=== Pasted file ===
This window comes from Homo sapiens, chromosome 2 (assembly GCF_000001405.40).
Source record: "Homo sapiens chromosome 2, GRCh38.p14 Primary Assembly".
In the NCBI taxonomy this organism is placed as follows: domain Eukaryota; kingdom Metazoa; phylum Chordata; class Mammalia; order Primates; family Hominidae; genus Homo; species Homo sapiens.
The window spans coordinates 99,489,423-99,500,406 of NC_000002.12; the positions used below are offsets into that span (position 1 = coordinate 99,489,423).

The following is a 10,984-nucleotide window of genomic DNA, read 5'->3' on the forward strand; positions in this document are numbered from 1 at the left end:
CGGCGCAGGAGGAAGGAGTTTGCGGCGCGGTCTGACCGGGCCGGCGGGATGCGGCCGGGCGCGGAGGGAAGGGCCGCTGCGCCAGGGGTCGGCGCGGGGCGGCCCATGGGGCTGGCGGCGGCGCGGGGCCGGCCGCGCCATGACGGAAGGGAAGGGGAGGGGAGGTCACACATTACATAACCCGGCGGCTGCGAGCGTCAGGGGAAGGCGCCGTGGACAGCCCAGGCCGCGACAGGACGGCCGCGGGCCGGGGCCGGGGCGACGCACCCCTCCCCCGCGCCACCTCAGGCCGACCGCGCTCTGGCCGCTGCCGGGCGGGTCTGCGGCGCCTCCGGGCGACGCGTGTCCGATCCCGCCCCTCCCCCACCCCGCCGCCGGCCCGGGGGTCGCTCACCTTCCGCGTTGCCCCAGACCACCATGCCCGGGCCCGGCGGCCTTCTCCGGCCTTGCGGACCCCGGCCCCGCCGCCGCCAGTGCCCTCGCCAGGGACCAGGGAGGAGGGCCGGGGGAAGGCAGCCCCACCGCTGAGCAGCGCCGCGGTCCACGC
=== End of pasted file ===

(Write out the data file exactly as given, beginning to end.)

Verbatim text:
This window comes from Homo sapiens, chromosome 2 (assembly GCF_000001405.40).
Source record: "Homo sapiens chromosome 2, GRCh38.p14 Primary Assembly".
In the NCBI taxonomy this organism is placed as follows: domain Eukaryota; kingdom Metazoa; phylum Chordata; class Mammalia; order Primates; family Hominidae; genus Homo; species Homo sapiens.
The window spans coordinates 99,489,423-99,500,406 of NC_000002.12; the positions used below are offsets into that span (position 1 = coordinate 99,489,423).

The following is a 10,984-nucleotide window of genomic DNA, read 5'->3' on the forward strand; positions in this document are numbered from 1 at the left end:
CGGCGCAGGAGGAAGGAGTTTGCGGCGCGGTCTGACCGGGCCGGCGGGATGCGGCCGGGCGCGGAGGGAAGGGCCGCTGCGCCAGGGGTCGGCGCGGGGCGGCCCATGGGGCTGGCGGCGGCGCGGGGCCGGCCGCGCCATGACGGAAGGGAAGGGGAGGGGAGGTCACACATTACATAACCCGGCGGCTGCGAGCGTCAGGGGAAGGCGCCGTGGACAGCCCAGGCCGCGACAGGACGGCCGCGGGCCGGGGCCGGGGCGACGCACCCCTCCCCCGCGCCACCTCAGGCCGACCGCGCTCTGGCCGCTGCCGGGCGGGTCTGCGGCGCCTCCGGGCGACGCGTGTCCGATCCCGCCCCTCCCCCACCCCGCCGCCGGCCCGGGGGTCGCTCACCTTCCGCGTTGCCCCAGACCACCATGCCCGGGCCCGGCGGCCTTCTCCGGCCTTGCGGACCCCGGCCCCGCCGCCGCCAGTGCCCTCGCCAGGGACCAGGGAGGAGGGCCGGGGGAAGGCAGCCCCACCGCTGAGCAGCGCCGCGGTCCACGC